e. 1:6. kings and priests. More accurately, “a kingdom and priests.” All who believe live in the sphere of God’s rule, a kingdom entered by faith in Jesus Christ. And as priests, believers have the right to enter God’s presence. [Ryrie Study Bible note. “A kingdom, priests.” Description of both Israel {Ex 19:6} and the church. See note on 1 Peter 2:9-10, indicating that we shall minister to Him forever.]

f. 1:7 coming with clouds. This echoes the promise of Daniel: The Son of Man will come with the clouds of heaven (Dan. 7:13)—not ordinary clouds but clouds of glory. In the OT, God often manifested Himself in an energized, blazing light, called the Shekinah or glory cloud. No one could see it fully and live (Ex. 33:20), so it had to be veiled. But when Christ returns, the glory will be completely visible. Cf. Matt. 24:29, 30; 25:31; see notes on 6:12–17. [My note. Not every eye will see Christ when He comes in the air at the rapture to take His born again believers to Heaven {John 14:2,3,6; 1 Thes 4:16-17; 1 Cor 15:50-54}. At the 1:7 coming with clouds, every eye, of those whom were left behind from the rapture, will see Christ when He returns to earth from Heaven with His previously raptured born again believers {Zech 12:10; Matt 24:29-30}].

g. 1:7. they who pierced. Not a reference to the 4 Roman soldiers usually involved in crucifixion, but to the Jews who were actually responsible for Christ’s death (Acts 2:22, 23; 3:14, 15). Zechariah identified the ones who pierced Him as “the house of David” and “the inhabitants of Jerusalem,” and prophesied that they will weep tears of genuine repentance because of what they did to their Messiah (Zech. 12:10). [See my note in 1:7, above.]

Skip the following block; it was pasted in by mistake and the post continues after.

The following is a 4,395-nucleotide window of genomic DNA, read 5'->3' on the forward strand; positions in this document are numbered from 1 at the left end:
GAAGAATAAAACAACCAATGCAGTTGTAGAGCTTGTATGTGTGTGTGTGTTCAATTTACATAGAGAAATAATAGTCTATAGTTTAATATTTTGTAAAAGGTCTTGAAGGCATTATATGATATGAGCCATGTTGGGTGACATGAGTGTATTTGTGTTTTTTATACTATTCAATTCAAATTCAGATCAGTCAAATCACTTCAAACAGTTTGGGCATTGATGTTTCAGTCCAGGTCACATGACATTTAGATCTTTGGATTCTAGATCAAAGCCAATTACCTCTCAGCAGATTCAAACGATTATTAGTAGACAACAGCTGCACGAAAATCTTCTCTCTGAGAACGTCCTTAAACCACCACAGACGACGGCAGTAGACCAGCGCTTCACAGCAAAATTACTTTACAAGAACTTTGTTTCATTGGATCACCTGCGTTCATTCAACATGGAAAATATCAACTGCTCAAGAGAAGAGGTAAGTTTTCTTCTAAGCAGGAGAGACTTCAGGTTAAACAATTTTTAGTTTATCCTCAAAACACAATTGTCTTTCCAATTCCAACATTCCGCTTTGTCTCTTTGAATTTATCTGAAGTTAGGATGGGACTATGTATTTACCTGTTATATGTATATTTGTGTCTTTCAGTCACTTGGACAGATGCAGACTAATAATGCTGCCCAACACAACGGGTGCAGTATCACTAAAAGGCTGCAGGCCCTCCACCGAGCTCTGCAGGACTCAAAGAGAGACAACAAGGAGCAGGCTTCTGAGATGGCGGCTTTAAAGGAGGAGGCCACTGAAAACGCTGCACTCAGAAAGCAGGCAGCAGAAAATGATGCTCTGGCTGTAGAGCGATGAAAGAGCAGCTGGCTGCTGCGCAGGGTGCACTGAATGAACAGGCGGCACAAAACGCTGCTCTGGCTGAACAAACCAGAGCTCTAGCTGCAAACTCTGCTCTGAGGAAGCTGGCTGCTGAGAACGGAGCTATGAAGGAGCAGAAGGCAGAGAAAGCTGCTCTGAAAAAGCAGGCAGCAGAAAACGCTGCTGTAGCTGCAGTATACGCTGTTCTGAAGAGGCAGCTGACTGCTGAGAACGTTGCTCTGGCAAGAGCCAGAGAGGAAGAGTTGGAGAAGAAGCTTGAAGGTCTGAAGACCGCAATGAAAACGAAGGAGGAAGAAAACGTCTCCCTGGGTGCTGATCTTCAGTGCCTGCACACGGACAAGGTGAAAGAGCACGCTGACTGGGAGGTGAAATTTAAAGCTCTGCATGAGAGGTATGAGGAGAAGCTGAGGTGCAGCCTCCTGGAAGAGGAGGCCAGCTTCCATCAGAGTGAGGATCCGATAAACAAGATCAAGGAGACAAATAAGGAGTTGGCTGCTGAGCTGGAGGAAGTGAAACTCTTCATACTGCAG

h. 1:7. all the tribes…will mourn. The mourning of the rest of the earth’s inhabitants is not that which accompanies genuine repentance (cf. 9:21). It is the result of guilt for sin and fear of punishment (6:16; cf. Gen. 3:8–10). [My note. Tribes more directly relate to Jews, as they were the tribes of Israel; see Gen 49:16.]

i. 1:8 Alpha and the Omega. These are the first and last letters of the Greek alphabet. An alphabet is an ingenious way to store and communicate knowledge. The 26 letters in the English alphabet, arranged in almost endless combinations, can hold and convey all knowledge. Christ is the supreme, sovereign, alphabet; there is nothing outside of His knowledge, so as there are no unknown factors that can sabotage His second coming (cf. Col. 2:3).

j. 1:8. the Almighty. “Almighty God” occurs 8 times in Revelation, underscoring that God’s power is supreme over all the cataclysmic events it records (see also 4:8; 11:17; 15:3; 16:7, 14; 19:15; 21:22). He exercises sovereign control over every person, object, and event, and not one molecule in the universe is outside that dominion. [My note. See Introduction I.B., above.]

C. The Patmos Vision (vv 9-20).